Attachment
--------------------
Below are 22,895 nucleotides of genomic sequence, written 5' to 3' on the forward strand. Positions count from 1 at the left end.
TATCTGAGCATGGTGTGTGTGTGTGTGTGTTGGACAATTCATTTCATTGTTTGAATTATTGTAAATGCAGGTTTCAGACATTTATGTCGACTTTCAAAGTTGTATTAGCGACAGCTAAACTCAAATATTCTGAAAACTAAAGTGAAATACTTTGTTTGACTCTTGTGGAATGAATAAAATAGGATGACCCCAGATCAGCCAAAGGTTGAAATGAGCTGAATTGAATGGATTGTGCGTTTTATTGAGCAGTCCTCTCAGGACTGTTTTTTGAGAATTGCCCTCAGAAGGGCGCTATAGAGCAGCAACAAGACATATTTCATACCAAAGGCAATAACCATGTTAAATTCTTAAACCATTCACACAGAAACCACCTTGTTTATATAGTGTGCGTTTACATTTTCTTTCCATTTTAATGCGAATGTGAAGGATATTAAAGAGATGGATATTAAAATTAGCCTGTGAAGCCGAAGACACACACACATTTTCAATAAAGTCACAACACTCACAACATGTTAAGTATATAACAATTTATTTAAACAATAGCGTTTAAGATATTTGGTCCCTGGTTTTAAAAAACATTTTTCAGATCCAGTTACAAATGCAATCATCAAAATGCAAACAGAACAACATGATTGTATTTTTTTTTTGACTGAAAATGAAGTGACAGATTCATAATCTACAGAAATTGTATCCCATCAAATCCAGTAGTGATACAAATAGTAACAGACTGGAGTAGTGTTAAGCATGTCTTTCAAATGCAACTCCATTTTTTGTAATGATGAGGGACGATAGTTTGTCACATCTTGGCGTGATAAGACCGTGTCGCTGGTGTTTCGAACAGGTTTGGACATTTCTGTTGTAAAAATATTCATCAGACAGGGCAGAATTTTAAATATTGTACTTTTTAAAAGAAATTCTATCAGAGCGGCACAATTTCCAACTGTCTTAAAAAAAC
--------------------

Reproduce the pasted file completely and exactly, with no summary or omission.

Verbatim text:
Below are 22,895 nucleotides of genomic sequence, written 5' to 3' on the forward strand. Positions count from 1 at the left end.
TATCTGAGCATGGTGTGTGTGTGTGTGTGTTGGACAATTCATTTCATTGTTTGAATTATTGTAAATGCAGGTTTCAGACATTTATGTCGACTTTCAAAGTTGTATTAGCGACAGCTAAACTCAAATATTCTGAAAACTAAAGTGAAATACTTTGTTTGACTCTTGTGGAATGAATAAAATAGGATGACCCCAGATCAGCCAAAGGTTGAAATGAGCTGAATTGAATGGATTGTGCGTTTTATTGAGCAGTCCTCTCAGGACTGTTTTTTGAGAATTGCCCTCAGAAGGGCGCTATAGAGCAGCAACAAGACATATTTCATACCAAAGGCAATAACCATGTTAAATTCTTAAACCATTCACACAGAAACCACCTTGTTTATATAGTGTGCGTTTACATTTTCTTTCCATTTTAATGCGAATGTGAAGGATATTAAAGAGATGGATATTAAAATTAGCCTGTGAAGCCGAAGACACACACACATTTTCAATAAAGTCACAACACTCACAACATGTTAAGTATATAACAATTTATTTAAACAATAGCGTTTAAGATATTTGGTCCCTGGTTTTAAAAAACATTTTTCAGATCCAGTTACAAATGCAATCATCAAAATGCAAACAGAACAACATGATTGTATTTTTTTTTTGACTGAAAATGAAGTGACAGATTCATAATCTACAGAAATTGTATCCCATCAAATCCAGTAGTGATACAAATAGTAACAGACTGGAGTAGTGTTAAGCATGTCTTTCAAATGCAACTCCATTTTTTGTAATGATGAGGGACGATAGTTTGTCACATCTTGGCGTGATAAGACCGTGTCGCTGGTGTTTCGAACAGGTTTGGACATTTCTGTTGTAAAAATATTCATCAGACAGGGCAGAATTTTAAATATTGTACTTTTTAAAAGAAATTCTATCAGAGCGGCACAATTTCCAACTGTCTTAAAAAAAC